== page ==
Archive for the ‘Medicare and Medicaid’ Category

What is the Result of States Not Expanding Medicaid?

August 29, 2014 Comments off

What is the Result of States Not Expanding Medicaid?
Source: Urban Institute

In states not expanding Medicaid, 6.7 million residents will remain uninsured in 2016 as a result. These states are foregoing $423.6 billion in federal Medicaid funds from 2013 to 2022, lessening economic activity and job growth. Their hospitals are also losing $167.8 billion in Medicaid revenue. Every comprehensive state-level fiscal analysis that we could find concluded that expansion helps state budgets, generating savings and revenues that exceed increased Medicaid costs. Future federal cuts to ACA’s high federal match rate are unlikely. Of more than 100 federal Medicaid cuts since 1980, just one lowered the federal share of Medicaid spending.

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Small Geographic Area Variations in Prescription Drug Use

August 18, 2014 Comments off

Small Geographic Area Variations in Prescription Drug Use
Source: Pediatrics

BACKGROUND: Despite the frequency of pediatric prescribing little is known about practice differences across small geographic regions and payer type (Medicaid and commercial).

OBJECTIVE: The goal of this research was to quantify variation in prescription drug use among northern New England children.

METHODS: Northern New England, all-payer administrative data (2007–2010) permitted study of prescriptions for 949 821 children ages 0 to 17 years (1.75 million person-years [PYs]; 54% Medicaid, 46% commercial). Age- and gender adjusted overall and drug group–specific prescription use was quantified according to payer type (Medicaid or commercial) and within payer type across 69 hospital service areas (HSAs). We measured prescription fills per PY (rate) and annual, mean percentage of the population with any drug group–specific fills (prevalence).

RESULTS: Overall mean annual prescriptions per PY were 3.4 (commercial) and 5.5 (Medicaid). Generally, these payer type differences were smaller than HSA-level variation within payer type. HSA-level rates of attention-deficit/hyperactivity disorder drug use (5th–95th percentile) varied twofold in Medicaid and more than twofold in commercially insured children; HSA-level antidepressant use varied more than twofold within each payer type. Antacid use varied threefold across HSAs and was highest in infants where commercial use paradoxically exceeded Medicaid. Prevalence of drug use varied as much as rates across HSAs.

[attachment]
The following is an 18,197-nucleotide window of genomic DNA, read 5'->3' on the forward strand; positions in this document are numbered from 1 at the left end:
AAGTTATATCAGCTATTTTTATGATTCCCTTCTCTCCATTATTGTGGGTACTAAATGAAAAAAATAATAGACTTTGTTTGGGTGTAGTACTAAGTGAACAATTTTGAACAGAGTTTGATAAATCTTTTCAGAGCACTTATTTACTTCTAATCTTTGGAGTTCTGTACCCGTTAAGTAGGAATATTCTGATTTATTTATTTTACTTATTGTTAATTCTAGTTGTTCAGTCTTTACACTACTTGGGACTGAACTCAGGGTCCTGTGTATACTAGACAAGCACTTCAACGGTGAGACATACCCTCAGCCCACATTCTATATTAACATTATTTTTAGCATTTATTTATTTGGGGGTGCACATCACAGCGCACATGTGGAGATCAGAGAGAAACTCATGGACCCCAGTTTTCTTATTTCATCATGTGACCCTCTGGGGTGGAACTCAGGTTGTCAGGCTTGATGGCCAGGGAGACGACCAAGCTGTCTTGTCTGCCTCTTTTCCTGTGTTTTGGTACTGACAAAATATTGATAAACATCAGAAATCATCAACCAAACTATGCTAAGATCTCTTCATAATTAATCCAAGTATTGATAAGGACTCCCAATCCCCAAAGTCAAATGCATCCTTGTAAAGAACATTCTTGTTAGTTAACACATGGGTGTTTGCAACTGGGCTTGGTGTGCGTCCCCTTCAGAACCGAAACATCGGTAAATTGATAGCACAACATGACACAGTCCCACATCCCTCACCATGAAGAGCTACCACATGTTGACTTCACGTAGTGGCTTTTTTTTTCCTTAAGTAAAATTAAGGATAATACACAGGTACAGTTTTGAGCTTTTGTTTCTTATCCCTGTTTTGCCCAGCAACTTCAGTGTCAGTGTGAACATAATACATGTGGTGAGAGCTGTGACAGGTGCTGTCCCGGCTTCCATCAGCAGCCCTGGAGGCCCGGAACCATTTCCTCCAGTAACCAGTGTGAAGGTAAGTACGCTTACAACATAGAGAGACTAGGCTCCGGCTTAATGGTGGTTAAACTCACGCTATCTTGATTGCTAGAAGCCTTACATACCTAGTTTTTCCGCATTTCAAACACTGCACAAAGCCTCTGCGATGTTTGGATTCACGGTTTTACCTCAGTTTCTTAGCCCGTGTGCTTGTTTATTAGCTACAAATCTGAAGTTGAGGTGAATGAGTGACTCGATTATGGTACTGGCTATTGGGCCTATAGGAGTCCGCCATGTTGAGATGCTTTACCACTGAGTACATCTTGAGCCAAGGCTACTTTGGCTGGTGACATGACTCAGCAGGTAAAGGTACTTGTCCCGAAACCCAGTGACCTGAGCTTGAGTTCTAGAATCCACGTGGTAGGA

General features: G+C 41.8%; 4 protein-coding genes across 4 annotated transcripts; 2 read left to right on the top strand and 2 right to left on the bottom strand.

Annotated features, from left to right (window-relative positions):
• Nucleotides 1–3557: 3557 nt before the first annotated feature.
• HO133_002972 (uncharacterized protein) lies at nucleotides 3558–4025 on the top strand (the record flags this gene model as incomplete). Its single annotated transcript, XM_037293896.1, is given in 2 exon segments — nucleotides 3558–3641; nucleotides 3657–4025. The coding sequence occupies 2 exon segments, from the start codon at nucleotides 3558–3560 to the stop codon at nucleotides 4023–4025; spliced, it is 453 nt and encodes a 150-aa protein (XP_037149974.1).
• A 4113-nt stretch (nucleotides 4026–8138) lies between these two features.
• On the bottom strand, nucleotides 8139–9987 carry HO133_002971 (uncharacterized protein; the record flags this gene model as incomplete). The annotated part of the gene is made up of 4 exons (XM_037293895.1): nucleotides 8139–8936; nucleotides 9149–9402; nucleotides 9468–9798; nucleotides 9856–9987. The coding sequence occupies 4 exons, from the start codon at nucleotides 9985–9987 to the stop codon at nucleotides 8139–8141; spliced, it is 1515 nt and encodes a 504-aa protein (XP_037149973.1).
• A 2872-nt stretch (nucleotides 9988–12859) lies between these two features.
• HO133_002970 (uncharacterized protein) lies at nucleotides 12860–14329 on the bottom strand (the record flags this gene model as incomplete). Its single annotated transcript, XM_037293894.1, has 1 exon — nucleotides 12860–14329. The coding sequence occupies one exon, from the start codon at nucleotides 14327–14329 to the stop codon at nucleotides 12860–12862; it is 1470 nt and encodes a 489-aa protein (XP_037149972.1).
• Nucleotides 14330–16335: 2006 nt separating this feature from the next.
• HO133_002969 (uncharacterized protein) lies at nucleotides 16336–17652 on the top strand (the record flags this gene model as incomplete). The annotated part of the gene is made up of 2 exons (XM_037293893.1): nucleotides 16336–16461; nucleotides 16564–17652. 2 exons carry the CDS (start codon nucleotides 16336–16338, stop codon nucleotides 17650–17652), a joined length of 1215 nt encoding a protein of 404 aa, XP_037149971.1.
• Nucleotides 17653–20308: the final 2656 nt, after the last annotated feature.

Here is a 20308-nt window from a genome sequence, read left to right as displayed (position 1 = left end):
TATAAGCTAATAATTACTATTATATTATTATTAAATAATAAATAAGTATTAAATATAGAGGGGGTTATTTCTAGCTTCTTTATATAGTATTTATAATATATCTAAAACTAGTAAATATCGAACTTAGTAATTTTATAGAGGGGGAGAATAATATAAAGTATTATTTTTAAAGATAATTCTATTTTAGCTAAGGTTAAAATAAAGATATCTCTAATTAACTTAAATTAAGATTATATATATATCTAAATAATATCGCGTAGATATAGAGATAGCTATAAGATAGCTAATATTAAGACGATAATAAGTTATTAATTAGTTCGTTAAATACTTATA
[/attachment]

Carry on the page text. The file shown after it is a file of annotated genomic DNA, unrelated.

CONCLUSIONS: Prescription use was higher among Medicaid-insured than commercially insured children. Regional variation generally exceeded payer type differences, especially for drugs used in situations of diagnostic and therapeutic uncertainty. Efforts should advance best pediatric prescribing discussions and shared decision-making.

CBO — Examining the Number of Competitors and the Cost of Medicare Part D: Working Paper 2014-04

August 18, 2014 Comments off

Examining the Number of Competitors and the Cost of Medicare Part D: Working Paper 2014-04
Source: Congressional Budget Office

Most beneficiaries of Medicare’s Part D prescription drug insurance choose among private drug plans to receive their coverage. This paper is the first to examine the relationship between the number of competing plan sponsors and the cost of Part D during the program’s first five years. Over the period from 2006 to 2010, regional Part D markets contained between 16 and 22 plan sponsors offering stand-alone plans. Consistent with economic theory, we find that increases in the number of plan sponsors within a market were associated with lower bids and lower overhead and profits of plans in that market. For example, among stand-alone plans that were not eligible to be assigned low-income beneficiaries, we find that each additional plan sponsor entering an 18-firm market was associated with a reduction in bids for a month of basic coverage to a beneficiary of average health of 0.4 percent—or $0.33 for a plan that bid $85—which corresponds to an elasticity of -0.071. (That result is an arithmetic average across six specifications in which estimates range from $0.20 to $0.50.) Because bids are used to directly determine government spending, we estimate that an additional plan sponsor nationwide was associated with a reduction in government spending of $7 million to $17 million each year.